Another takeaway for some may be that Ramp isn’t dominating the format. Perhaps that is the right way to look at it - Ramp is not dominating the format, but I can certainly argue that it is warping the format. The decks that rose to the top in a ramp-heavy field clearly had a consistent game plan to compete with Acid-Moss and Co, and that plan was to punish the Ramp decks for ramping. Casting Pilgrimage, Natural Connection, From Beyond and Acid-Moss typically requires all the Ramp player’s resources on important turns of the game. The decks that overcame Ramp punished Ramp for ramping by casting hard-hitting creatures that could apply pressure while Ramp got it’s seven-to-ten mana together. Which brings us to what we don’t see…
Control failed to make the finals. It isn’t news to my readers that control is not as competitive as we’d like in this format. Rather than a typical Aggro, Midrange, Control paradigm we have been working in a paradigm where Aggro is Red Aggro, Midrange is Thopters and Simic Tempo which resemble aggro, and Ramp is the Control. As the season concludes, it looks like this paradigm will go unchallenged. Nobody ever quite put together the control deck that could handle the brutal combination of Ramp and Aggro decks that the format fielded.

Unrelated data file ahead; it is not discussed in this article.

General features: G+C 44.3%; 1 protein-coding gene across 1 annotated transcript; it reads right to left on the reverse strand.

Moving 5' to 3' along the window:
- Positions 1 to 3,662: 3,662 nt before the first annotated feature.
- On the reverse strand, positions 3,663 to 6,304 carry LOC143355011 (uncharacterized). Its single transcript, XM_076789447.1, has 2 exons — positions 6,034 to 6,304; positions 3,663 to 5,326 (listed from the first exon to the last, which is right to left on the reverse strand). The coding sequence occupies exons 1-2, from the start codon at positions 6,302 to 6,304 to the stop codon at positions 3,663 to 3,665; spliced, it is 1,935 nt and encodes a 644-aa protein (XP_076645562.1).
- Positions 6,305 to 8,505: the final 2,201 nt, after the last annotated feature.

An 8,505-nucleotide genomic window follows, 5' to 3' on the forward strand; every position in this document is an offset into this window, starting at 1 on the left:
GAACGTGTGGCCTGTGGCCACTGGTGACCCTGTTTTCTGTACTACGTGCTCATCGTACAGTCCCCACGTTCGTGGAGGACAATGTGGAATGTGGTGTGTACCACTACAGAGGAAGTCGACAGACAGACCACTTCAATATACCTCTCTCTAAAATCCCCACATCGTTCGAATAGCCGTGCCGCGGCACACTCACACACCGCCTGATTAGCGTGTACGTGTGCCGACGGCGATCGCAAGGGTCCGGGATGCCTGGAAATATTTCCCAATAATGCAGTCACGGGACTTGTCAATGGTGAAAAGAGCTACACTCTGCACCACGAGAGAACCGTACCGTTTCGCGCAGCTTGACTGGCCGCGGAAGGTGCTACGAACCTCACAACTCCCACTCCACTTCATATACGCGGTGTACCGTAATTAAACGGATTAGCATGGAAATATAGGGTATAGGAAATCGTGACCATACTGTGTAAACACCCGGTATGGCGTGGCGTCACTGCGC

As we got deeper into the season, players dealt with Gruul Ramp better, which is great. It is nice to see that the players who stuck it out where able to learn, grow and adapt from the experience. We saw Gruul’s 80% win-loss ratio in competitive play decline to just 67% at the end. It is a shame that we never really found a deck that could get a decisively positive record against Gruul Ramp, as such a deck would shift the meta dramatically, but it is a sign of better Magic when players find ways to beat the big bully in the room.
Here is the winner’s circle for the four major events -